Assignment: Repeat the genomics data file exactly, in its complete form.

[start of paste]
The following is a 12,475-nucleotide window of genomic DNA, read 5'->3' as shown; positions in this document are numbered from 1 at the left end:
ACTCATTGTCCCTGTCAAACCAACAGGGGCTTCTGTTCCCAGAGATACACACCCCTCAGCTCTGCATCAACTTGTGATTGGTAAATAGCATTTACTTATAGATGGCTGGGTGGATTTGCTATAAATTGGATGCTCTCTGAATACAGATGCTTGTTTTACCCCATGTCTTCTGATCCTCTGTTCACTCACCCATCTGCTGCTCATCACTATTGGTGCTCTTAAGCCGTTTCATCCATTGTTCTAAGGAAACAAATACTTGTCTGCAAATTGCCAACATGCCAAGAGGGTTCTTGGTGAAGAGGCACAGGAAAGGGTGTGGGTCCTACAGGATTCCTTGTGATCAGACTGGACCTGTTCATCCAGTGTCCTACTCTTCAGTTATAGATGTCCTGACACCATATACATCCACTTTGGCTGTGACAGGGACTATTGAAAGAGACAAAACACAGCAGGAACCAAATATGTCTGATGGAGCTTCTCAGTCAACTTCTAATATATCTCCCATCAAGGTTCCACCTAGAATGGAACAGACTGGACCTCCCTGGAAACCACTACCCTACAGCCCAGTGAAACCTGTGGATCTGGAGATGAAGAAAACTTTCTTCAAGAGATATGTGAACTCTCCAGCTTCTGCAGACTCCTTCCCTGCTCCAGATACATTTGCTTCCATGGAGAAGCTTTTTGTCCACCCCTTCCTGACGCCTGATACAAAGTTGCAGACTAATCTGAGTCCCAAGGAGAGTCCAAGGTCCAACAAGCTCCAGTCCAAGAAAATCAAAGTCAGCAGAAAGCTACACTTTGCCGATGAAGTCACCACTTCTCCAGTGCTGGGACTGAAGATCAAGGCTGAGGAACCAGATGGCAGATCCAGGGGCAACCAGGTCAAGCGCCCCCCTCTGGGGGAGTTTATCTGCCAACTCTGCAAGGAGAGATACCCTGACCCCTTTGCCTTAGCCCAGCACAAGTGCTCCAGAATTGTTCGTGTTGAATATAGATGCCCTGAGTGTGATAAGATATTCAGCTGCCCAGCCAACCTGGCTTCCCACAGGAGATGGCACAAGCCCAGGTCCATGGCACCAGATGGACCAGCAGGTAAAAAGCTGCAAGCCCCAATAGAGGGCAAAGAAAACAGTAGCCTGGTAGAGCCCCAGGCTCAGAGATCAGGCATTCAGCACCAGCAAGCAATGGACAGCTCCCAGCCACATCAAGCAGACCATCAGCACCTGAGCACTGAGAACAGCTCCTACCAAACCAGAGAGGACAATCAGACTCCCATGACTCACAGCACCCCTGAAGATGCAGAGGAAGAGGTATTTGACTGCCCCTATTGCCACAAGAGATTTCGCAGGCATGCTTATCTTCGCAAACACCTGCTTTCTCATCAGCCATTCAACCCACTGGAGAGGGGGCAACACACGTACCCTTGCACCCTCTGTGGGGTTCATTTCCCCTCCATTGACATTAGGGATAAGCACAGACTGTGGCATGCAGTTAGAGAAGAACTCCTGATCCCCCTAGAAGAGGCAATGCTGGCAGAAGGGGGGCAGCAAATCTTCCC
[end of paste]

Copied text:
The following is a 12,475-nucleotide window of genomic DNA, read 5'->3' as shown; positions in this document are numbered from 1 at the left end:
ACTCATTGTCCCTGTCAAACCAACAGGGGCTTCTGTTCCCAGAGATACACACCCCTCAGCTCTGCATCAACTTGTGATTGGTAAATAGCATTTACTTATAGATGGCTGGGTGGATTTGCTATAAATTGGATGCTCTCTGAATACAGATGCTTGTTTTACCCCATGTCTTCTGATCCTCTGTTCACTCACCCATCTGCTGCTCATCACTATTGGTGCTCTTAAGCCGTTTCATCCATTGTTCTAAGGAAACAAATACTTGTCTGCAAATTGCCAACATGCCAAGAGGGTTCTTGGTGAAGAGGCACAGGAAAGGGTGTGGGTCCTACAGGATTCCTTGTGATCAGACTGGACCTGTTCATCCAGTGTCCTACTCTTCAGTTATAGATGTCCTGACACCATATACATCCACTTTGGCTGTGACAGGGACTATTGAAAGAGACAAAACACAGCAGGAACCAAATATGTCTGATGGAGCTTCTCAGTCAACTTCTAATATATCTCCCATCAAGGTTCCACCTAGAATGGAACAGACTGGACCTCCCTGGAAACCACTACCCTACAGCCCAGTGAAACCTGTGGATCTGGAGATGAAGAAAACTTTCTTCAAGAGATATGTGAACTCTCCAGCTTCTGCAGACTCCTTCCCTGCTCCAGATACATTTGCTTCCATGGAGAAGCTTTTTGTCCACCCCTTCCTGACGCCTGATACAAAGTTGCAGACTAATCTGAGTCCCAAGGAGAGTCCAAGGTCCAACAAGCTCCAGTCCAAGAAAATCAAAGTCAGCAGAAAGCTACACTTTGCCGATGAAGTCACCACTTCTCCAGTGCTGGGACTGAAGATCAAGGCTGAGGAACCAGATGGCAGATCCAGGGGCAACCAGGTCAAGCGCCCCCCTCTGGGGGAGTTTATCTGCCAACTCTGCAAGGAGAGATACCCTGACCCCTTTGCCTTAGCCCAGCACAAGTGCTCCAGAATTGTTCGTGTTGAATATAGATGCCCTGAGTGTGATAAGATATTCAGCTGCCCAGCCAACCTGGCTTCCCACAGGAGATGGCACAAGCCCAGGTCCATGGCACCAGATGGACCAGCAGGTAAAAAGCTGCAAGCCCCAATAGAGGGCAAAGAAAACAGTAGCCTGGTAGAGCCCCAGGCTCAGAGATCAGGCATTCAGCACCAGCAAGCAATGGACAGCTCCCAGCCACATCAAGCAGACCATCAGCACCTGAGCACTGAGAACAGCTCCTACCAAACCAGAGAGGACAATCAGACTCCCATGACTCACAGCACCCCTGAAGATGCAGAGGAAGAGGTATTTGACTGCCCCTATTGCCACAAGAGATTTCGCAGGCATGCTTATCTTCGCAAACACCTGCTTTCTCATCAGCCATTCAACCCACTGGAGAGGGGGCAACACACGTACCCTTGCACCCTCTGTGGGGTTCATTTCCCCTCCATTGACATTAGGGATAAGCACAGACTGTGGCATGCAGTTAGAGAAGAACTCCTGATCCCCCTAGAAGAGGCAATGCTGGCAGAAGGGGGGCAGCAAATCTTCCC